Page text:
Healing Our World Commentary: Too many people?

By Jackie Alan Giuliano, Ph.D.

Too many people?

May we recognize the Spirit
in each of us, and the Spirit
in all of us.

-- Ram Dass

Since the dawn of modern environmentalism in the 1970s, population issues have often been blamed for environmental problems. Many organizations exist that tell us we cannot change our downward spiral of environmental degradation until population growth decreases.

With the recent birth of my son, I am reminded that this analysis is much too simplistic. The way people choose to live their lives and their consumption patterns may be a much more important factor than the sheer number of people on Earth.

baby

Justin Forrest Giuliano on his birthday, May 14, 2001 (Photo Jackie Giuliano)
Paul Ehrlich, author of the groundbreaking 1990 book "The Population Explosion," was among the first to draw the connection between population and environmental degradation. He focused on the concept of carrying capacity as the primary factor that should be used in determining whether or not an area is overpopulated. Carrying capacity means that if a population exceeds the ability of the land to sustain it, then there are too many people.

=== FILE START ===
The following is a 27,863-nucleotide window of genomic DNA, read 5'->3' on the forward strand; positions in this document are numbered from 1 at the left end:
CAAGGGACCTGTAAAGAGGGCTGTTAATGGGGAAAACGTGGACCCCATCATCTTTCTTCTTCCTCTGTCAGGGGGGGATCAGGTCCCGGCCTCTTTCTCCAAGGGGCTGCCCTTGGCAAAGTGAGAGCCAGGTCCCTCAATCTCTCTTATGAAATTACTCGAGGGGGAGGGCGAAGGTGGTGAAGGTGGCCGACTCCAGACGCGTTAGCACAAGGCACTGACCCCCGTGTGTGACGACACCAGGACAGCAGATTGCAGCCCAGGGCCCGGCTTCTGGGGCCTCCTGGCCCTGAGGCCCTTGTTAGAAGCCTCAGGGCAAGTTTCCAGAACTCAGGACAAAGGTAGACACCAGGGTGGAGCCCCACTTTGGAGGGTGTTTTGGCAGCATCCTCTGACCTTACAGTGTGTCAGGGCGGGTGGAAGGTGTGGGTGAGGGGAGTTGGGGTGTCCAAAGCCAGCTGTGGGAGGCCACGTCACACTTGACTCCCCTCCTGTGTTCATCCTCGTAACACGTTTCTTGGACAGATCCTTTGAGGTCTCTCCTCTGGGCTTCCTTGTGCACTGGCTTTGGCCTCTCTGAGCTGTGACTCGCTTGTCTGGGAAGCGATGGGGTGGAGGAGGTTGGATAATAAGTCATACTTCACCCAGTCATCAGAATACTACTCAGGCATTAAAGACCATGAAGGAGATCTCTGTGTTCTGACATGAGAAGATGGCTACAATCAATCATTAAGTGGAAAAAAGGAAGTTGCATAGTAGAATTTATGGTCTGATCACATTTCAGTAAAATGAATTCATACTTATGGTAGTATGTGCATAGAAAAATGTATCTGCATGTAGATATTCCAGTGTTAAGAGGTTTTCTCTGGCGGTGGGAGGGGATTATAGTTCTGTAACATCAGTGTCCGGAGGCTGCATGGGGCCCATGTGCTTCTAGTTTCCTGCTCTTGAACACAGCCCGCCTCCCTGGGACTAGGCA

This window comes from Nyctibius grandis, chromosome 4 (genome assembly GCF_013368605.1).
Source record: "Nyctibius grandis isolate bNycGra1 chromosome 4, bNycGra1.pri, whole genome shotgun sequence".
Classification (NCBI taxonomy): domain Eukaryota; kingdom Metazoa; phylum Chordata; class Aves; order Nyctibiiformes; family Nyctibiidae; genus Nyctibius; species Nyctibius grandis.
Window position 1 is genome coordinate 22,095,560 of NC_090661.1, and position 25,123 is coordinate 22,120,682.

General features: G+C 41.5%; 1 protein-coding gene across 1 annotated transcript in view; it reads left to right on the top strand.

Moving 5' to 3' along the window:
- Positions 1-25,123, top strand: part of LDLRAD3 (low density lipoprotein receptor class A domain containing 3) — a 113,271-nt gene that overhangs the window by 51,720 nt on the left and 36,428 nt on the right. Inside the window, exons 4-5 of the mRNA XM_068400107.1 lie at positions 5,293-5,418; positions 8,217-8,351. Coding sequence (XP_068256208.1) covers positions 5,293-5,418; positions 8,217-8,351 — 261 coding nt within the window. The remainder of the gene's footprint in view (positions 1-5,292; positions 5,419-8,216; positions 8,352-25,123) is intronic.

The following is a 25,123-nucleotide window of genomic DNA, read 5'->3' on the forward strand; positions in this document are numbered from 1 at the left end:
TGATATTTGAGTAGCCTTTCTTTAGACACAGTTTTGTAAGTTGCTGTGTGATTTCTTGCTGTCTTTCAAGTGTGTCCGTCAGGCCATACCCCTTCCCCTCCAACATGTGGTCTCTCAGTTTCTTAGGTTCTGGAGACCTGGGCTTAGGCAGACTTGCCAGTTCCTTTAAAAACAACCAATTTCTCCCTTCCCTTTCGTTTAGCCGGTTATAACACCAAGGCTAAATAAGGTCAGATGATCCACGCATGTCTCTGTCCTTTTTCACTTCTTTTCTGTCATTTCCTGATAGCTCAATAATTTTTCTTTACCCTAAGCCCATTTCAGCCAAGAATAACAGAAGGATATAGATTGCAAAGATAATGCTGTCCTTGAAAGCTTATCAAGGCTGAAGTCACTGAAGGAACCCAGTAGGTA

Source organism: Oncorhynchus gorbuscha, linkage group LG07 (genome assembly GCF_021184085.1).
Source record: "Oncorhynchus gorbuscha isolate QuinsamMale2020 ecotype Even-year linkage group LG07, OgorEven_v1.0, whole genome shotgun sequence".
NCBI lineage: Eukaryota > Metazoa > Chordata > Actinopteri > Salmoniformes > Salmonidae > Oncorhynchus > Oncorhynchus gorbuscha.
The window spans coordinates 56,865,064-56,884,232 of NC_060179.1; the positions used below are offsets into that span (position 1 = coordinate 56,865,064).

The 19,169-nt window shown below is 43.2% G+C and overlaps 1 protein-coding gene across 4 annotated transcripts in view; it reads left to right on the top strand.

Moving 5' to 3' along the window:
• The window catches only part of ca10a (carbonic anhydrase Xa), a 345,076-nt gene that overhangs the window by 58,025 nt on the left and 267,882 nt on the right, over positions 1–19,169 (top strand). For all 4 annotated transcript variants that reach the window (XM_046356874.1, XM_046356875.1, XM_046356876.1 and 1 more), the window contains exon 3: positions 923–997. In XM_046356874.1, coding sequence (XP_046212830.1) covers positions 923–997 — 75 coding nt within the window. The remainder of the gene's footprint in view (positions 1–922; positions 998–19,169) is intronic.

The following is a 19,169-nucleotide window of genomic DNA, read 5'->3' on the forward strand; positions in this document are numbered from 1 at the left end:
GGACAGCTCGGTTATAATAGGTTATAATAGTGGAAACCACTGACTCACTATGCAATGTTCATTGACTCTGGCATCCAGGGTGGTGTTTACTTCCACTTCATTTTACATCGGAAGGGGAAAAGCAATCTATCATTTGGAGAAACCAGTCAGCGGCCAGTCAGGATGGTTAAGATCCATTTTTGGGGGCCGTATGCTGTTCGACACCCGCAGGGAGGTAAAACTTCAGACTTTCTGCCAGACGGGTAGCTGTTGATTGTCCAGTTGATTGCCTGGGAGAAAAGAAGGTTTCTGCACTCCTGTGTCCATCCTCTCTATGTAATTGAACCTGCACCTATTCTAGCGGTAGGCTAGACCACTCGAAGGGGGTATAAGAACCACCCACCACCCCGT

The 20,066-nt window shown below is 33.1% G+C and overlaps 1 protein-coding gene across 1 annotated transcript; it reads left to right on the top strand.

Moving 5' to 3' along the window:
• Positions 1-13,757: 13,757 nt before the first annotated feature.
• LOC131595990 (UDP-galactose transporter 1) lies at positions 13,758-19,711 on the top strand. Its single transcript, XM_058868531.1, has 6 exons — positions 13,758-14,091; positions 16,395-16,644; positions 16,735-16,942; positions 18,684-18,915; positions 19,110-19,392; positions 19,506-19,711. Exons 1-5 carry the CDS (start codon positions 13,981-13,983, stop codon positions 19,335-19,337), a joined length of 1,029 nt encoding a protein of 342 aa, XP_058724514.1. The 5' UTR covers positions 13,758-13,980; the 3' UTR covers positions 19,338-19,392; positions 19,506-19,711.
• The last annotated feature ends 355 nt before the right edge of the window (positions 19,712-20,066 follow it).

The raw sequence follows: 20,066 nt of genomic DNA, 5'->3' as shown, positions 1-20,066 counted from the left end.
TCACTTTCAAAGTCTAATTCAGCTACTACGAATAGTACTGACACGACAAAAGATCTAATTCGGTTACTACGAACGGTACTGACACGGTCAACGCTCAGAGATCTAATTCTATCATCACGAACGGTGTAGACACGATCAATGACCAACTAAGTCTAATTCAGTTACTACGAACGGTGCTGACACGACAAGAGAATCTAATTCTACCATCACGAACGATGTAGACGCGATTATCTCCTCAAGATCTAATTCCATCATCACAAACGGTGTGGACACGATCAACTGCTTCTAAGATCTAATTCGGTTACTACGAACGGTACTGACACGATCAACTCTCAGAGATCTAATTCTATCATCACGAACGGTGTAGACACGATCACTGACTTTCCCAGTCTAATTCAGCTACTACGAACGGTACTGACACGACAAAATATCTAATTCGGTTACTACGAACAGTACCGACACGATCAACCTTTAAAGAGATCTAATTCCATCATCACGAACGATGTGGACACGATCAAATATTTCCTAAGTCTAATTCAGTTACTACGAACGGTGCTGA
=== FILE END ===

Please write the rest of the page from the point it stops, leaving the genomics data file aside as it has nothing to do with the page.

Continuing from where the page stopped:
A few years after the publication of his book, at the 1994 International Conference on Population and Development in Cairo, Egypt, Ehrlich refined the analysis in a talk entitled, "Too Many Rich People." Ehrlich said, "The impact of humanity on Earth's life support systems is not just determined by the number of people alive on the planet. It also depends on how those people behave. When this is considered, an entirely different picture emerges: the main population problem is in wealthy countries. There are, in fact, too many rich people."

This analysis adds a critical dimension to the population discussion. The amount of resources an individual consumes may be much more important than the number of people in a region.

L.A.

Luxurious home in the Brentwood section of Los Angeles
In any major city in the world, there will be areas where affluent people settle and places where people of dramatically lesser means reside. In Los Angeles, where I lived for many years, I knew some of the people who occupied 10,000 square foot homes. Two people living in such a home in Beverly Hills were consuming resources - energy, fuel, and food - many, many times that consumed by people living in ten square blocks in a poorer part of town.

Yet by the simplistic form of population analysis still practiced by many, the poorer part of town would be considered to be overpopulated while the block in Beverly Hills would not.

The analysis used by Ehrlich in his 1994 talk is still relevant today. In the early 1990s, each person in the United States, on average, uses twice as much as energy as the average Japanese person, and more than three times as much as the average Spaniard. Those figures are much higher today, but the proportions are similar.

Compared to the average citizen of India, a citizen in the United States uses 50 times more steel, 56 times more energy, 170 times more synthetic rubber and newsprint, 250 times more motor fuel, and 300 times more plastic.